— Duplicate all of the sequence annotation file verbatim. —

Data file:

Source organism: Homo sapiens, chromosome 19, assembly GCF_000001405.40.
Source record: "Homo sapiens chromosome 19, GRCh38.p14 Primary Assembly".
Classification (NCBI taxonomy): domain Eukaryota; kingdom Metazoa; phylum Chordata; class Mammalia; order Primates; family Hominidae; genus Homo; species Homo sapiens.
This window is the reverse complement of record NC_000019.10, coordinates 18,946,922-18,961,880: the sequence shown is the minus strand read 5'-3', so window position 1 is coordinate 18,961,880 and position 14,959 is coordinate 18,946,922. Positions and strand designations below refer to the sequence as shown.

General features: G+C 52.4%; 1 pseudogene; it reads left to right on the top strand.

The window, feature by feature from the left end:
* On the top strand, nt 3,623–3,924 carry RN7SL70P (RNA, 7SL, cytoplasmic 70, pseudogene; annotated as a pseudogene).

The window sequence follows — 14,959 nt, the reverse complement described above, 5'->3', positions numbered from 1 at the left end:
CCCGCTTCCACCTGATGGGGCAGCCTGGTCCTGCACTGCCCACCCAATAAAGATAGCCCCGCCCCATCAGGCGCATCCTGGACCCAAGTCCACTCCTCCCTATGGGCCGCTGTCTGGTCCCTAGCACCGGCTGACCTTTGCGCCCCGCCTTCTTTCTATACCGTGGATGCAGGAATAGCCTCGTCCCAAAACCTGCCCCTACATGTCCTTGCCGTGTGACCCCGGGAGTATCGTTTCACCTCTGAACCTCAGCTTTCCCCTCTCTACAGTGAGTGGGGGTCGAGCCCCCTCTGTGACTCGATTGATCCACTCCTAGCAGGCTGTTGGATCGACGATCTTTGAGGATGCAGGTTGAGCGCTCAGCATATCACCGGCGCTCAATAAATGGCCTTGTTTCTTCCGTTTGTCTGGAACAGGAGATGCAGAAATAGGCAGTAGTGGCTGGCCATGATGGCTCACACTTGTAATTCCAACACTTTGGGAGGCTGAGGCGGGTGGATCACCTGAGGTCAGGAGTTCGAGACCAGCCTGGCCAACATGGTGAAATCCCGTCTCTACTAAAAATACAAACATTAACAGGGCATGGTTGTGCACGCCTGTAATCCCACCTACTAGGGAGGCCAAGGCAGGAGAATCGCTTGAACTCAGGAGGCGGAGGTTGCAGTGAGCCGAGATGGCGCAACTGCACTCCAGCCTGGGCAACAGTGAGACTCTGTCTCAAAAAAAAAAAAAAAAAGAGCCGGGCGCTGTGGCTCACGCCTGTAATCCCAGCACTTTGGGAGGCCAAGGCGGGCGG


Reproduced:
Source organism: Homo sapiens, chromosome 19, assembly GCF_000001405.40.
Source record: "Homo sapiens chromosome 19, GRCh38.p14 Primary Assembly".
Classification (NCBI taxonomy): domain Eukaryota; kingdom Metazoa; phylum Chordata; class Mammalia; order Primates; family Hominidae; genus Homo; species Homo sapiens.
This window is the reverse complement of record NC_000019.10, coordinates 18,946,922-18,961,880: the sequence shown is the minus strand read 5'-3', so window position 1 is coordinate 18,961,880 and position 14,959 is coordinate 18,946,922. Positions and strand designations below refer to the sequence as shown.

General features: G+C 52.4%; 1 pseudogene; it reads left to right on the top strand.

The window, feature by feature from the left end:
* On the top strand, nt 3,623–3,924 carry RN7SL70P (RNA, 7SL, cytoplasmic 70, pseudogene; annotated as a pseudogene).

The window sequence follows — 14,959 nt, the reverse complement described above, 5'->3', positions numbered from 1 at the left end:
CCCGCTTCCACCTGATGGGGCAGCCTGGTCCTGCACTGCCCACCCAATAAAGATAGCCCCGCCCCATCAGGCGCATCCTGGACCCAAGTCCACTCCTCCCTATGGGCCGCTGTCTGGTCCCTAGCACCGGCTGACCTTTGCGCCCCGCCTTCTTTCTATACCGTGGATGCAGGAATAGCCTCGTCCCAAAACCTGCCCCTACATGTCCTTGCCGTGTGACCCCGGGAGTATCGTTTCACCTCTGAACCTCAGCTTTCCCCTCTCTACAGTGAGTGGGGGTCGAGCCCCCTCTGTGACTCGATTGATCCACTCCTAGCAGGCTGTTGGATCGACGATCTTTGAGGATGCAGGTTGAGCGCTCAGCATATCACCGGCGCTCAATAAATGGCCTTGTTTCTTCCGTTTGTCTGGAACAGGAGATGCAGAAATAGGCAGTAGTGGCTGGCCATGATGGCTCACACTTGTAATTCCAACACTTTGGGAGGCTGAGGCGGGTGGATCACCTGAGGTCAGGAGTTCGAGACCAGCCTGGCCAACATGGTGAAATCCCGTCTCTACTAAAAATACAAACATTAACAGGGCATGGTTGTGCACGCCTGTAATCCCACCTACTAGGGAGGCCAAGGCAGGAGAATCGCTTGAACTCAGGAGGCGGAGGTTGCAGTGAGCCGAGATGGCGCAACTGCACTCCAGCCTGGGCAACAGTGAGACTCTGTCTCAAAAAAAAAAAAAAAAAGAGCCGGGCGCTGTGGCTCACGCCTGTAATCCCAGCACTTTGGGAGGCCAAGGCGGGCGG